practices by a very small, unchanging number of disciplines (and even
that is very far from covering all or most of the research article output
of Physics or Economics). The rest of Physics and Economics -- and the
rest of the disciplines, and the rest of the research institutions of
the world -- are not capturing their research output spontaneously. That
is by now quite obvious. The solution is equally obvious, tried, tested,
and already shown to successfully approach a deposit rate of 100%
within 1-2 years: Green Self-Archiving Mandates.

But again, comparing IRs and CRs in this regard is comparing apples and
fruit: There are (growing alongside (i) the one high-volume spontaneous
self-archiving CR, Arxiv, (ii) the semi-central CR, Repec, and (iii) the
harvested CR, Citeseer), 12 university mandates and 22 funder mandates
adopted, several quite recently -- plus 9 more proposed, including
nation-wide multi-university mandate proposals in Brazil, and across
the 791 universities in 46 countries in Europe.

And the question of the *locus* of mandated deposit still needs to
be sorted out for the funder mandates: they ought to be mandating IR
deposit and central harvesting rather than going against the tide by
needlessly mandating direct central deposit.

So it's early days for IR mandates, hence also for IR content over and
above the spontaneous deposit baseline of about 15%. But stay tuned to
see whether it is the apples, oranges, etc. or the fruit that prove to
multiply more fruitfully!

(3) Disclaimer: I started in 1994 as an institutional self-archiving
advocate. But then, foolishly enthralled by the spontaneous success of
Arxiv, I temporarily switched allegiance to central self-archiving. But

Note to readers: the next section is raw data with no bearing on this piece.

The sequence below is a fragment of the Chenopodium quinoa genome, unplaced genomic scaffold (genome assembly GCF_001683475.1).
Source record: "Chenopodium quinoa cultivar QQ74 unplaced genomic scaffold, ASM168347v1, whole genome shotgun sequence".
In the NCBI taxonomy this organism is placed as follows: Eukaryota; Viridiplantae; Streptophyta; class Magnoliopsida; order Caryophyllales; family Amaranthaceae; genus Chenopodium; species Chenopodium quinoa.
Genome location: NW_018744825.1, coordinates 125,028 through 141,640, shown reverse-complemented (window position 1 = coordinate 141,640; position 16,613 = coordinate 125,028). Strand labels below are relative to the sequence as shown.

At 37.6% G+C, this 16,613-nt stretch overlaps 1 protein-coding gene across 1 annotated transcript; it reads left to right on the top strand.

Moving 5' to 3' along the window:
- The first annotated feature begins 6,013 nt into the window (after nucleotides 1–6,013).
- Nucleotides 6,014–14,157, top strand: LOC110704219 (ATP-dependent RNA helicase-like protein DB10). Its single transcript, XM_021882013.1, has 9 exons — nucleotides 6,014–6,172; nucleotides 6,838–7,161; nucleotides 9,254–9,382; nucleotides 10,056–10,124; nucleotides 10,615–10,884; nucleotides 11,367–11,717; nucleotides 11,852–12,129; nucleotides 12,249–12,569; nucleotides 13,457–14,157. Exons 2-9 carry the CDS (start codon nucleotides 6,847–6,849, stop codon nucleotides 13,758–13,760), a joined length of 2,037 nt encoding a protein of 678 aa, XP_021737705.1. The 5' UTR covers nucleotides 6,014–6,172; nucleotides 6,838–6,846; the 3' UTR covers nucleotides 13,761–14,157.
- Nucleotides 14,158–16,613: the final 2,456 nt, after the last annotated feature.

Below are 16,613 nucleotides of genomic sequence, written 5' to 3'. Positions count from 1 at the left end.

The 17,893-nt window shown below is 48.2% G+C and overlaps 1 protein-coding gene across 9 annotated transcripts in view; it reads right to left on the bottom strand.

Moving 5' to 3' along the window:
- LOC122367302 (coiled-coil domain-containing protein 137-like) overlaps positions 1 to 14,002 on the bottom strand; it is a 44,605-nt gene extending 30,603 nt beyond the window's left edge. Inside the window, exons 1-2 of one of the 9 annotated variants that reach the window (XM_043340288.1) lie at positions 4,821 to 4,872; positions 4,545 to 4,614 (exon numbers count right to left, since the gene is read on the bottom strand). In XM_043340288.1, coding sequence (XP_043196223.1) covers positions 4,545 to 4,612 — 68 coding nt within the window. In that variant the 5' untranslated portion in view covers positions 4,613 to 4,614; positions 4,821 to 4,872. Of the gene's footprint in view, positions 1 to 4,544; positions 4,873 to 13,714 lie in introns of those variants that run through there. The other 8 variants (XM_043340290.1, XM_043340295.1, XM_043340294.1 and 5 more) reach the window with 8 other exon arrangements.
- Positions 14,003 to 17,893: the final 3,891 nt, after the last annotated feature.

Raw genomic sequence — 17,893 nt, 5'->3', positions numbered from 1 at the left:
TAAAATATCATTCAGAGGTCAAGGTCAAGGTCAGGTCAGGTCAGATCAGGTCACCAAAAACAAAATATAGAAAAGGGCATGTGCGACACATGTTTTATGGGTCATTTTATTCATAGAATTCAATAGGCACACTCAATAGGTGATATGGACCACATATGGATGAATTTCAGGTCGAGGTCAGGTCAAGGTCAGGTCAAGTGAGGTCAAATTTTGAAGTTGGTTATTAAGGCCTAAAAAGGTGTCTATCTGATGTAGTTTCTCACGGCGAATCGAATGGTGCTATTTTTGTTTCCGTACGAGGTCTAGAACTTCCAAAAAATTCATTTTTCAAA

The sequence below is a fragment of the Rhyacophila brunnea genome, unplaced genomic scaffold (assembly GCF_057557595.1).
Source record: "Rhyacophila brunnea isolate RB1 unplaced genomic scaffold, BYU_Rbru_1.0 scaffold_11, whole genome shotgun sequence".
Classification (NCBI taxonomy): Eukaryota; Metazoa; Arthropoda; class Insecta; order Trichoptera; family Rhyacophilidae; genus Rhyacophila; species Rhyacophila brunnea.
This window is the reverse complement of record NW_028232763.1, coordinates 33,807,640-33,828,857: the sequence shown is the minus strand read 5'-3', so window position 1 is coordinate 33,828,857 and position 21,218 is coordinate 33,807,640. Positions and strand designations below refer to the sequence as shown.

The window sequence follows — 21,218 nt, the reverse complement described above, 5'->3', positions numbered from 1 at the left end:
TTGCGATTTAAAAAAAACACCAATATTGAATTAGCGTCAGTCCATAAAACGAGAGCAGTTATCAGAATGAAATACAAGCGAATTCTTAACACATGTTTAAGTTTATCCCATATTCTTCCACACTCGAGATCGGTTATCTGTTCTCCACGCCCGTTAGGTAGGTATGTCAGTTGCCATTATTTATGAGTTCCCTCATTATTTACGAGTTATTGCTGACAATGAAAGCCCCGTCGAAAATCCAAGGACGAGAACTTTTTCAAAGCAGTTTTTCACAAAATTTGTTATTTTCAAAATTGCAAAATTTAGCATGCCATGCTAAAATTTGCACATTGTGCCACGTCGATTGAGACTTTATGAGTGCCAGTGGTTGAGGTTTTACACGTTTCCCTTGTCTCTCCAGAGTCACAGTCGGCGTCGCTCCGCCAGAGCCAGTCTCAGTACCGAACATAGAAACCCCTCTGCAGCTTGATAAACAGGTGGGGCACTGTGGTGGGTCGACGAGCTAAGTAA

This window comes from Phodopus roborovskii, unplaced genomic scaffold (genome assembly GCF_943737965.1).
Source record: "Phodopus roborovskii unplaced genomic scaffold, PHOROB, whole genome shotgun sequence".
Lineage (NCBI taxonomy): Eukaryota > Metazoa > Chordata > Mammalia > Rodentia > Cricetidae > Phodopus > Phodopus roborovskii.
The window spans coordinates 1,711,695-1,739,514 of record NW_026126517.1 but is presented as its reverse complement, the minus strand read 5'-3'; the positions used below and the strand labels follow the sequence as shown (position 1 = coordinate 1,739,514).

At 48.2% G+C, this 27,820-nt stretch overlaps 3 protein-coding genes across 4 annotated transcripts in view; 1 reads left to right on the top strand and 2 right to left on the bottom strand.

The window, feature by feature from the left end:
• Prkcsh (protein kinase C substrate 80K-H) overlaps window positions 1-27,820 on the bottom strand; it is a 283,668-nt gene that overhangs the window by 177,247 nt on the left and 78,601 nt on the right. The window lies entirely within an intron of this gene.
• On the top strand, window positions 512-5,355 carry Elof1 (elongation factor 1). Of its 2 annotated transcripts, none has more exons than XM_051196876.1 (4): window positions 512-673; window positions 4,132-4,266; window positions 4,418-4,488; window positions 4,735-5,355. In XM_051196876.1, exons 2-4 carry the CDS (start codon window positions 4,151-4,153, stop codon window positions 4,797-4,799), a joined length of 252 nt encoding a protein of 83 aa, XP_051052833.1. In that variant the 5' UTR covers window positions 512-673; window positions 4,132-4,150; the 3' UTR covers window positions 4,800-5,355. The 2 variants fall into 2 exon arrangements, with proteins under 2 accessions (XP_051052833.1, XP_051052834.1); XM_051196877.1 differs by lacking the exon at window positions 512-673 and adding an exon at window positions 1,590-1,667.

with the creation of the OAI harvesting protocol in 1999, which
effectively made IRs and CRs all interoperable, hence equivalent, my
allegiance sensibly reverted to where it should have stayed all along: to
the systematic source of all the target content, namely, each
researcher's own institutional IR. The institutions are the direct
providers of all the OA target content. It is in their own interests and
within their means to ensure that it is all made OA in their own IRs.
That is the optimal solution that scales, naturally and systematically,
to cover all of the world's research output, across all disciplines,
institutions, languages and nations. The rest is just a matter of
central harvesting, indexing, data-mining, and metadata enrichment of
the IR contents. But the first and foremost objective is OA content
provision, now; and the natural host for that is the author's own local

(It was my impression that Tom Krichel too was a fan of distributed
local self-archiving and central harvesting; as I recall, he was one of
those who warned me off of centralism during my brief fatuous flirtation
with it. But now Tom seems so comfortable with the continuing
spontaneous deposit rate of economists that he does not notice that this
spontaneous formula has utterly failed to generalize to all
other disciplines for well over a decade now, and that Green OA IR
Self-Archiving Mandates have meanwhile become the tried, tested and proven
means of generating 100% locally. Hence it is toward generalizing those
mandates that the OA movement must now devote its efforts (and is indeed
doing so, successfully).

Stevan Harnad

If you have adopted or plan to adopt a policy of providing Open Access
to your own research article output, please describe your policy at:

    BOAI-1 ("Green"): Publish your article in a suitable toll-access journal
    BOAI-2 ("Gold"): Publish your article in an open-access journal if/when
    a suitable one exists.
    in BOTH cases self-archive a supplementary version of your article
    in your own institutional repository.
Received on Sat Feb 09 2008 - 15:33:59 GMT